April 17, 2012
Awhile back, I posted an article to my Facebook page about Brownsville. Now I don’t have anything against this guy, or what he wrote. Calling it a ghost town is pretty accurate, to be honest. There are a handful of places still operating on the main drag through town, but it’s mostly boarded up buildings. What’s strange for me is to read about the place I live, especially in the context of being some mecca for photographers looking for some rust belt nostalgia. I’ve heard similar sentiments from some residents of Braddock (a lot of which was stirred up by the recent Levi’s ads that featured the area, or selective parts of it).
I never saw Brownsville in anything that could have been described as a “heyday,” but I do remember it being busier than it is now, and have seen a number of businesses close. As a kid, we got all of our prescriptions at the Thrift Drug in town, and my husband said all of his doctor appointments were in the Union Station building (for whatever reason, we went to Centerville Clinic). My mother used to get her sewing machine repaired there, by a guy that fixed sewing machines and refrigerators (I’m not sure where the overlap in skill is on that one). He passed away, and the shop closed. I used to waitress at the diner they reference in the article, and that’s one of the few places that is still open. I understand where some of the sentiment comes from, but hearing people romanticize the town is just a little weird to me.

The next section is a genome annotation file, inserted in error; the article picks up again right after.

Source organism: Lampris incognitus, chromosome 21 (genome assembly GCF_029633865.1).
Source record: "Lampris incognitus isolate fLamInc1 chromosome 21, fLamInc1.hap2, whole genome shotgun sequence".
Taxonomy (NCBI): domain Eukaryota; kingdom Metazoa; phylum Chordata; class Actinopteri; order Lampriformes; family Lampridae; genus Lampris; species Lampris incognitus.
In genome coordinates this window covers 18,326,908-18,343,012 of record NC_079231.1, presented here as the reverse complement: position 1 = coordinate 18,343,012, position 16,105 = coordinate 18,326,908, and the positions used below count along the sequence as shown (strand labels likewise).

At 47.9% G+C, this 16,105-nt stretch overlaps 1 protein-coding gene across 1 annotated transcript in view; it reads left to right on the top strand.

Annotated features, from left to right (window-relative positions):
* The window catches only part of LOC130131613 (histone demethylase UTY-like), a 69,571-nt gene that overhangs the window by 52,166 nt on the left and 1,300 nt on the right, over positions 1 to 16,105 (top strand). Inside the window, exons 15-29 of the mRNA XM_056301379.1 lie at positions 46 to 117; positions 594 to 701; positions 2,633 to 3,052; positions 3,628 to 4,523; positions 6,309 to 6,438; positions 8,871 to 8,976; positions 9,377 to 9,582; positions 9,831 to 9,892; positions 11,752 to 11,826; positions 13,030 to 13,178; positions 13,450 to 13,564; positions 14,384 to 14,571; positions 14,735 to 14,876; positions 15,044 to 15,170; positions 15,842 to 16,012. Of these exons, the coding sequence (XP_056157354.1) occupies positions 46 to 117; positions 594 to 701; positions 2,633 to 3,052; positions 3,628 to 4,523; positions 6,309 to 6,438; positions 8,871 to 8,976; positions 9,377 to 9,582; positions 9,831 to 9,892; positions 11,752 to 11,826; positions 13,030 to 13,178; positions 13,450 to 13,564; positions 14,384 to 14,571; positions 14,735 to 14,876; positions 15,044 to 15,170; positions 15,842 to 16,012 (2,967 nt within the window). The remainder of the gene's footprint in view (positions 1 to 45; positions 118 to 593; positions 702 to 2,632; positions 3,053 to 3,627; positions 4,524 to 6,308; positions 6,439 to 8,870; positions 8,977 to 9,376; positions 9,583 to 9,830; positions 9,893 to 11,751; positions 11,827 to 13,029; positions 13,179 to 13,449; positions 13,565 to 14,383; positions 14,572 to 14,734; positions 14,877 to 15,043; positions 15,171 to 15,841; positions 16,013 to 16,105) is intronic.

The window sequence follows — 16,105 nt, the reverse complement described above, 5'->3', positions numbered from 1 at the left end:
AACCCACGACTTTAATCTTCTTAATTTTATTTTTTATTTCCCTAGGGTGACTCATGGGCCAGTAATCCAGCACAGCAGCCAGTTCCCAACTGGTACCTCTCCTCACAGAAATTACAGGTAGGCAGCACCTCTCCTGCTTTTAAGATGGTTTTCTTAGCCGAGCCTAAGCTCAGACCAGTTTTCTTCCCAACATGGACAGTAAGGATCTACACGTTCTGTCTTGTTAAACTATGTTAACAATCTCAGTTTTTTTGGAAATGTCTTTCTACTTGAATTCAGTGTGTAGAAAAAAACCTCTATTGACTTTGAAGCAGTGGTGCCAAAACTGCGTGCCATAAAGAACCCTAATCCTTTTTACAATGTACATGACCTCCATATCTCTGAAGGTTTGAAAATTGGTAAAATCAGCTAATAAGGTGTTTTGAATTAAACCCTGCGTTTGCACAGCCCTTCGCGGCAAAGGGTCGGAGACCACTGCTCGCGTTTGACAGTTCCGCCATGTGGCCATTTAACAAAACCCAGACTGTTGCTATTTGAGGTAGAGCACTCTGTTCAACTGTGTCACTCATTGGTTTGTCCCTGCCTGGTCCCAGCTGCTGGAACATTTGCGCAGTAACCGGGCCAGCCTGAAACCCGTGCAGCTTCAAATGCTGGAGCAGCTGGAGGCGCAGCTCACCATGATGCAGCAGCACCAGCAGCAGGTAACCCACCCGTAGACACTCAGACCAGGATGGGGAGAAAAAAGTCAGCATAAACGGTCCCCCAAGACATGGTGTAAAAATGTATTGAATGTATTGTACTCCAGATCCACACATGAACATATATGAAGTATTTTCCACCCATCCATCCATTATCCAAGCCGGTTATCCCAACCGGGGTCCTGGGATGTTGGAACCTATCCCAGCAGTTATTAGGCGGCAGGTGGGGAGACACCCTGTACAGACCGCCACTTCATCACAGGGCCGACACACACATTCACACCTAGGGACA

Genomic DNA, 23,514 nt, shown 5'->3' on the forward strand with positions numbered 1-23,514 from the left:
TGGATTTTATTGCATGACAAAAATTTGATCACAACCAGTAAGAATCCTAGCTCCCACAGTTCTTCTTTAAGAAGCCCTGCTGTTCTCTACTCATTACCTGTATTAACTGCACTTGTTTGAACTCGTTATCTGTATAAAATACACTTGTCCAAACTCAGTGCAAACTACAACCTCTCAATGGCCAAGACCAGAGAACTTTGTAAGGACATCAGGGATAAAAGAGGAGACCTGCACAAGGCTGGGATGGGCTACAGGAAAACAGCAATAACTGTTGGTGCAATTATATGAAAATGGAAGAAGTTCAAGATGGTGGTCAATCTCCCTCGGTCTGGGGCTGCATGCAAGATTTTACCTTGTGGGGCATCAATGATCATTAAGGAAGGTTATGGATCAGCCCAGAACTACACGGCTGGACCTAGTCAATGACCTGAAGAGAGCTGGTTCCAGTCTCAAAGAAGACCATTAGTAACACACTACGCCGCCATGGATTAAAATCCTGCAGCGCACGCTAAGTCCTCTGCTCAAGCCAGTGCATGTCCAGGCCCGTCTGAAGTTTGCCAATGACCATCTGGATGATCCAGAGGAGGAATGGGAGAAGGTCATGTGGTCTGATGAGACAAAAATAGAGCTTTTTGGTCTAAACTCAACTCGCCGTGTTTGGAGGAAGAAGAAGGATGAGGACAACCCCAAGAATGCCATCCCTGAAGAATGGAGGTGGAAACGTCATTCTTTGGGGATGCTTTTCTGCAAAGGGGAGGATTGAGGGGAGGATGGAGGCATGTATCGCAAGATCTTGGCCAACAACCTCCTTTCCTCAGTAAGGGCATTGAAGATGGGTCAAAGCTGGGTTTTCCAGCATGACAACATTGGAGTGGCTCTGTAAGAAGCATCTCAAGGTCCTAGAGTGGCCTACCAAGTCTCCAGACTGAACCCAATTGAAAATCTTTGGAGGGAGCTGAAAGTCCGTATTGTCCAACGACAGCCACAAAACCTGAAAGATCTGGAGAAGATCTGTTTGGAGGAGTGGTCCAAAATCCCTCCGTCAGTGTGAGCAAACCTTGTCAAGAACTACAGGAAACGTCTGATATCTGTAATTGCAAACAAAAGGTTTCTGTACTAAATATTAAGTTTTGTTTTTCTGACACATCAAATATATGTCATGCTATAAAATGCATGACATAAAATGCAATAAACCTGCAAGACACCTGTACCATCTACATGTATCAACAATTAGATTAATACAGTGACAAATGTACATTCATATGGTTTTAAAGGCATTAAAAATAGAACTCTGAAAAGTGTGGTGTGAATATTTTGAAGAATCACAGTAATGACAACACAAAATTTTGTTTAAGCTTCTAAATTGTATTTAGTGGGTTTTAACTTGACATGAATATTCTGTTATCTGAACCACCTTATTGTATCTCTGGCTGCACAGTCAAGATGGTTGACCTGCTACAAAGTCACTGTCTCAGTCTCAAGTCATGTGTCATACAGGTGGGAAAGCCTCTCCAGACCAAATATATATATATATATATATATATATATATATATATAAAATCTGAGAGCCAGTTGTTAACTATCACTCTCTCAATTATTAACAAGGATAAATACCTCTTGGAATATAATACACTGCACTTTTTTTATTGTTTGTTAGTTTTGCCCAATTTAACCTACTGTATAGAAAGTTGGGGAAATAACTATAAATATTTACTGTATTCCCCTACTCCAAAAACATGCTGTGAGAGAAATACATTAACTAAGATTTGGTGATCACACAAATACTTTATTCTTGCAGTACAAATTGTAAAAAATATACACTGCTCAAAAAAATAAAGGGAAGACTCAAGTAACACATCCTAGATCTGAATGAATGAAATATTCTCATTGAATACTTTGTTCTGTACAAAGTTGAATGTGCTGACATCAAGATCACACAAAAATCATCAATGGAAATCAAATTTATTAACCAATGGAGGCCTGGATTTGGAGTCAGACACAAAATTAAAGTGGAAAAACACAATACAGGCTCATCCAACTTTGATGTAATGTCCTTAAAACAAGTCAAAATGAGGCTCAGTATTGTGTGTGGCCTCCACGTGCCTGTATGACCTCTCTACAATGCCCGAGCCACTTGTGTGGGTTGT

I made a comment that if the Huffington Post wanted photos of Brownsville, that I could certainly hook them up. I thought instead, I’d share them here. It’s a random assortment of shots that I’ve taken in or of Brownsville since we moved back here in ’08, and I guess it’s my perspective on the place. I’m certainly better at photographing places than I am at writing about them.
So, any other locals want to weigh in? Out-of-towners planning to visit?
October 8, 2011
I met Jordan through her older brother (he taught me Chemistry, then subsequently got a lower grade in the class than I did). She’d mentioned that she hoped I got some photos of Ryan smiling – every year, I get at least one groom that doesn’t like smiling for photos. But I’m pretty sneaky, and as it turns out, he spent most of the day smiling. Marrying a pretty girl does that to you, I suppose.
August 22, 2011
This is the first of John and Sydney’s weddings. One here, where John’s folks are from, and one in Kentucky, for Sydney’s side of the family. By the end of the year, they’re going to be SO married.
September 12, 2010
What’s that song, “I Knew the Bride When She Used to Rock n’ Roll?” Well, I knew the groom when he used to pop the heads off of my Barbie dolls. It’s always fun to do weddings when you know the people, and though I didn’t really know Amanda’s family too well, they fit in just fine with our bunch of weirdos. Please know that I mean ‘weirdo’ in just the nicest possible way.
Amanda, welcome to the family. And we’re sorry in advance.
Ceremony: West Bend United Methodist Church
Reception: Penncraft Community Center
Flowers: Geoff Eskut
DJ: Deiter von Holtzbrinck
August 29, 2010
Things got a bit hectic around here! But never fear, updates are coming.
This was a fun one, partly because it was in my hometown (Tara and Jason were married at Nemacolin Castle in Brownsville), and partly because I went to grade school with the groom.
Ceremony: Nemacolin Castle, Brownsville PA
Reception: Republic Social Hall, Republic PA
DJ: Audio Force Productions
Mick’s Chocolate Fountains